Rethinking Jewish Faith

The Child of a Survivor Responds

By Steven L. Jacobs

Subjects: Holocaust Studies
Series: SUNY series in Modern Jewish Literature and Culture
Paperback : 9780791419588, 151 pages, July 1994
Hardcover : 9780791419571, 151 pages, July 1994

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Table of contents

Foreword by Zev Garber

Foreword by Alan L. Berger

Introduction: Why? The Genesis of My Own Thinking

1. The Problem with God

2. Covenant: Involuntary? Voluntary? Nonexistent?

3. The Crises of Prayer

4. Halakhah and Mitzvot: Law and Commandments—
The Heart of the Matter

5. Rethinking the Jewish Life Cycle: From Birth to Death

6. Rethinking the Jewish Festival Cycle:
The Calendar in Question

7. Israel and Zionism in the Post-Shoah World

8. Rethinking Christianity: An Outsider's Perspective

9. Summarizing: Is Such Even Possible?


Appendix I: "[If] There Is No 'Commander'? . ..
There Are No 'Commandments'!"

Appendix II: "Rethinking Jewish [and Christian?] Faith
in Light of the Holocaust:
The Response of the Child of a Survivor"

Notes and Bibliography


About the Author


This book addresses the faith of a member of the "Second Generation"—the offspring of the original survivors of the Shoah . It is a re-examination of those categories of faith central to the Jewish Religious Experience in light of the Shoah: God, Covenant, Prayer, Halakhah and Mitzvot, Life-Cycle, Festival Cycle, Israel and Zionism, and Christianity from the perspective of a child of a survivor.

Steven L. Jacobs serves as the Rabbi of Temple B'nai Sholom in Huntsville, Alabama and teaches Jewish Studies at Oakwood College and Mississippi State University. He is the author of Shirot Bialik: A New and Annotated Translation of Chaim Nachman Bialik's Epic Poems; Not Guilty? Raphael Lemkin's Thoughts on Nazi Genocide; and the two volume set Contemporary Jewish and Christian Religious Responses to the Shoah. He serves as an Educational Consultant to the Center on the Holocaust, Genocide, and Human Rights in Philadelphia.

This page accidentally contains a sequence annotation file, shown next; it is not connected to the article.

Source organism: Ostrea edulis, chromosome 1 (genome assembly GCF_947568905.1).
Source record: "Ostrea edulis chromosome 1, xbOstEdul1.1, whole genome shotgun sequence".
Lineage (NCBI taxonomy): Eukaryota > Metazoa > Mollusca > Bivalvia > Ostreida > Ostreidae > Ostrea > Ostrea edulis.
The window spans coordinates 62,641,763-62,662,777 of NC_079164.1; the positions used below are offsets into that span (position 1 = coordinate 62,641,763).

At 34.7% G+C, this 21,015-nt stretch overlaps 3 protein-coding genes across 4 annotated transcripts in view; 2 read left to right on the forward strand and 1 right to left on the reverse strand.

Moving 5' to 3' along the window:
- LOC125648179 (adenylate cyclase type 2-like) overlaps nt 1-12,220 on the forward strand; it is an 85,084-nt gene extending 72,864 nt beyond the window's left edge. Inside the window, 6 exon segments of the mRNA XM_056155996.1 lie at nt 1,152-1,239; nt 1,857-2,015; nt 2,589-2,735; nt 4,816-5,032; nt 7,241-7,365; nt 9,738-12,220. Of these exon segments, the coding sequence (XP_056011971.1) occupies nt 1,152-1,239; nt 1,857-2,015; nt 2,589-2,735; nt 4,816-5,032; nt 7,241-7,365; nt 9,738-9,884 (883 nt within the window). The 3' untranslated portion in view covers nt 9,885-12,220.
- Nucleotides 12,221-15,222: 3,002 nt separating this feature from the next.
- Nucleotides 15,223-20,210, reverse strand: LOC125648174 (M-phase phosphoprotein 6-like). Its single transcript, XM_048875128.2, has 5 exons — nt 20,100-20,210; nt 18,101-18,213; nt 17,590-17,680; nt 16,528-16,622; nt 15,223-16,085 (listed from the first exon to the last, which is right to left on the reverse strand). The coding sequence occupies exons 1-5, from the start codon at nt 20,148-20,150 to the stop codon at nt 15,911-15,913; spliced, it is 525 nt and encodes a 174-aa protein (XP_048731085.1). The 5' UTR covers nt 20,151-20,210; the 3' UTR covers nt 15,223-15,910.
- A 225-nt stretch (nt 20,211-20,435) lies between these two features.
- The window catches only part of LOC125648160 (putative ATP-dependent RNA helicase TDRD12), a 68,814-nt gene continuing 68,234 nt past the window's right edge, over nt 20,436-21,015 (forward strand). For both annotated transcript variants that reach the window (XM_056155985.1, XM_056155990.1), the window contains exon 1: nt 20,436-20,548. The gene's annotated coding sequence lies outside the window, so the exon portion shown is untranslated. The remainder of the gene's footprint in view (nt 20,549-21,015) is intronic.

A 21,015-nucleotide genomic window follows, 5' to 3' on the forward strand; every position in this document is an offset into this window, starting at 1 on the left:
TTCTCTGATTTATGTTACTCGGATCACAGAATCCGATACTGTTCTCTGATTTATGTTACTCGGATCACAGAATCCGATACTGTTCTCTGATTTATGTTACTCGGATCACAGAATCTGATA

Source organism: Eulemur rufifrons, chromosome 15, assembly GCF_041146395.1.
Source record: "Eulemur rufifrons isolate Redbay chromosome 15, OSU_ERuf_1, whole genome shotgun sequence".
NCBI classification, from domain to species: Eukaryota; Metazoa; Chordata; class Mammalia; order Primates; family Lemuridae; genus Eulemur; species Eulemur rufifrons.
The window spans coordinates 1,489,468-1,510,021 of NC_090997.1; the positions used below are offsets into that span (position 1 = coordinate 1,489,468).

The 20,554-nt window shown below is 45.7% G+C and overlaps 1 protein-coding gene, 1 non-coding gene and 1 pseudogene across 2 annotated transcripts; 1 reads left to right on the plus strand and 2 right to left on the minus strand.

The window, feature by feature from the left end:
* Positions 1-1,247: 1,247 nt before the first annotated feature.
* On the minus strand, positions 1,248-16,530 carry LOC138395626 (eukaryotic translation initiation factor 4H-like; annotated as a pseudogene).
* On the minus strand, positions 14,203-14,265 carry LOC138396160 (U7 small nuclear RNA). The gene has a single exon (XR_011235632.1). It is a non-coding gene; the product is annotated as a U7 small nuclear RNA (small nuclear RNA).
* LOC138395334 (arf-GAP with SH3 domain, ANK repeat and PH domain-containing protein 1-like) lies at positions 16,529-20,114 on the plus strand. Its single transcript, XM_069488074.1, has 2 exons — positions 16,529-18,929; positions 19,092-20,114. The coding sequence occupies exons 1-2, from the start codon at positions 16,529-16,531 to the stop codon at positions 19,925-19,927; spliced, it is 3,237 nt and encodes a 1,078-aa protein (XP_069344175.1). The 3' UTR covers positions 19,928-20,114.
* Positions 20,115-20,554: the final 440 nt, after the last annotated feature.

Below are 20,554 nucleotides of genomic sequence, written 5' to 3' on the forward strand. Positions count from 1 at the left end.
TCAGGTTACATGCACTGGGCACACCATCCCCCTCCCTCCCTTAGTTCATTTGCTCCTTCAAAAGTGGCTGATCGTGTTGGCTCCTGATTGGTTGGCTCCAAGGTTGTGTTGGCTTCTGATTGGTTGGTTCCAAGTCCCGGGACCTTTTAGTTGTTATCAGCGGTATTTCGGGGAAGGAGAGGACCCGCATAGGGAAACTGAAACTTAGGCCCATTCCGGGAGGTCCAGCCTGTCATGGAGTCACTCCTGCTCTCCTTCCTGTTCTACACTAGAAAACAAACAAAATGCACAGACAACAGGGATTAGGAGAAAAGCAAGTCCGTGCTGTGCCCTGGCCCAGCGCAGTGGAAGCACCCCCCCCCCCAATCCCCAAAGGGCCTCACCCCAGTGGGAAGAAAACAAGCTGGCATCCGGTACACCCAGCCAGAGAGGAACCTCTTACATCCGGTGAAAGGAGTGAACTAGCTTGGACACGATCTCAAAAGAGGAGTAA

"Rabbi Jacobs' book bears witness to the anguish of the child of a Holocaust survivor wrestling with the key elements of his faith. Jacobs prods, provokes, insists: we simply cannot return to 'business as usual' in light of the fact that a Holocaust has occurred. His very personal sounding of this call to rethink one's relation to Judaism is perhaps the major strength of this book.

"As Jews we are asked to reevaluate our relationship with God, the Covenant, prayer, divine commandments, life-cycle events, holidays, and Zionism—nothing remains as it was, he argues, although the commitment to participate fully in the life of the Jewish people remains solid. Christians are also challenged: what must a post-Holocaust Christianity say about the mission of Christians and relationship between the two faiths? Jacobs' work occupies a central place in post-Holocaust theology and Second Generation literature. " — Leonard Grob, Fairleigh Dickinson University